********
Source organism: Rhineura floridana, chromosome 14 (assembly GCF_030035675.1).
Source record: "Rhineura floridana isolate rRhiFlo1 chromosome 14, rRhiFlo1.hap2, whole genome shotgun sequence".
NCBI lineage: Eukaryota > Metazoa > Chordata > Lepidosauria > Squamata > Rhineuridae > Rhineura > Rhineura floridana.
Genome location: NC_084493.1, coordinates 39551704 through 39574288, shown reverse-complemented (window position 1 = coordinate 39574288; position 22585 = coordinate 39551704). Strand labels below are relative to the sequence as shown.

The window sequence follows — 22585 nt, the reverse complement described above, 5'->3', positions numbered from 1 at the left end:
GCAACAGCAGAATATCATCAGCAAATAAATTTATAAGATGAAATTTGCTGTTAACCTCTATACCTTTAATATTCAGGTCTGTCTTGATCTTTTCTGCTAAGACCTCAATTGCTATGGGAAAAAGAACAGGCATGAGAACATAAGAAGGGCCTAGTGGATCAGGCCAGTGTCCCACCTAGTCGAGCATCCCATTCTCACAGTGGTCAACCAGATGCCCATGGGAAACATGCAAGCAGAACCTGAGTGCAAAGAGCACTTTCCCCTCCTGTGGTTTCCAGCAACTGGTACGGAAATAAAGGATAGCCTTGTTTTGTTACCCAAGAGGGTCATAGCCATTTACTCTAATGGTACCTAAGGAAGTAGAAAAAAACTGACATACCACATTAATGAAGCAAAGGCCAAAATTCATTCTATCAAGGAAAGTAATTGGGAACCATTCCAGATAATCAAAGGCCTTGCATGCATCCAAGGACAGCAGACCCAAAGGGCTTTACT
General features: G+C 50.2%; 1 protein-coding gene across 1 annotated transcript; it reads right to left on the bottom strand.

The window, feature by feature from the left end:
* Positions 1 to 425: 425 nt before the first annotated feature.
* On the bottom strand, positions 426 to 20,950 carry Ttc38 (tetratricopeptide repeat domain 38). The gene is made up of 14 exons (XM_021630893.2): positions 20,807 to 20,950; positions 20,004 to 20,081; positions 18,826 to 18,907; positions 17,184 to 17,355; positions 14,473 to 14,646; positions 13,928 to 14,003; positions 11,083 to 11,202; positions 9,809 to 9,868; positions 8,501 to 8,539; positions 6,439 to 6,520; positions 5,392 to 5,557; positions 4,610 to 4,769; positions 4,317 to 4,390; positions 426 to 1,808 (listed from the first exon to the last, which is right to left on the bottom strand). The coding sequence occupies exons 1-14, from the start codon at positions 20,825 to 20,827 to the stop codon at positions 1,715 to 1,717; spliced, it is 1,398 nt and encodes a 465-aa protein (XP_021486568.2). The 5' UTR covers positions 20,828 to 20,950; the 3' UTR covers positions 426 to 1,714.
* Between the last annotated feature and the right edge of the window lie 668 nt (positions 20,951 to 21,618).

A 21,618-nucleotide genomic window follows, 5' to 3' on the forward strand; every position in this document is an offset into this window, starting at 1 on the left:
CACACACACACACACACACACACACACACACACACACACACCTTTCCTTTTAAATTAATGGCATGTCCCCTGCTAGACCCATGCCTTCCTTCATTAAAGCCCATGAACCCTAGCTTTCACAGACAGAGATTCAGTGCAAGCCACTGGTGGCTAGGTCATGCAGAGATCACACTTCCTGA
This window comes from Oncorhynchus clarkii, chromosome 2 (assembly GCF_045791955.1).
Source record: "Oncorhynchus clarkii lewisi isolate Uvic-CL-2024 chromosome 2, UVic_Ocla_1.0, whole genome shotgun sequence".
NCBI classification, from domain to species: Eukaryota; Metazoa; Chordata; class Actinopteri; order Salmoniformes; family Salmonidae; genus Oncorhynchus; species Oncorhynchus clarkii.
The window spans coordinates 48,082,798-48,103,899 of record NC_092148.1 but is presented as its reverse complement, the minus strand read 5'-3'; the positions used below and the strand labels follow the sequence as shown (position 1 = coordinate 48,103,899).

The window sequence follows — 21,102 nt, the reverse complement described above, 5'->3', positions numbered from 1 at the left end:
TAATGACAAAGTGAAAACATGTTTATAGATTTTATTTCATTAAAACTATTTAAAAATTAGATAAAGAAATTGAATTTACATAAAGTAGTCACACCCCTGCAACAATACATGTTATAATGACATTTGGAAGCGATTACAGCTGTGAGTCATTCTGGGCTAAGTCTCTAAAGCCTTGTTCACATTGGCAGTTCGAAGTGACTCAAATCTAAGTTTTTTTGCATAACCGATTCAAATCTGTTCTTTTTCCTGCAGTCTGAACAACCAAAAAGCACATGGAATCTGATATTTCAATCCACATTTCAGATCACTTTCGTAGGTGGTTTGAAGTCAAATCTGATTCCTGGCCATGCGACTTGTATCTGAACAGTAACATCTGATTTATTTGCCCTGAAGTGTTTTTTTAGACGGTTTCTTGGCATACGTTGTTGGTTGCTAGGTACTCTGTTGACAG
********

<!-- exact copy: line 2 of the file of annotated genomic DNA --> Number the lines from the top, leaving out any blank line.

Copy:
Source record: "Rhineura floridana isolate rRhiFlo1 chromosome 14, rRhiFlo1.hap2, whole genome shotgun sequence".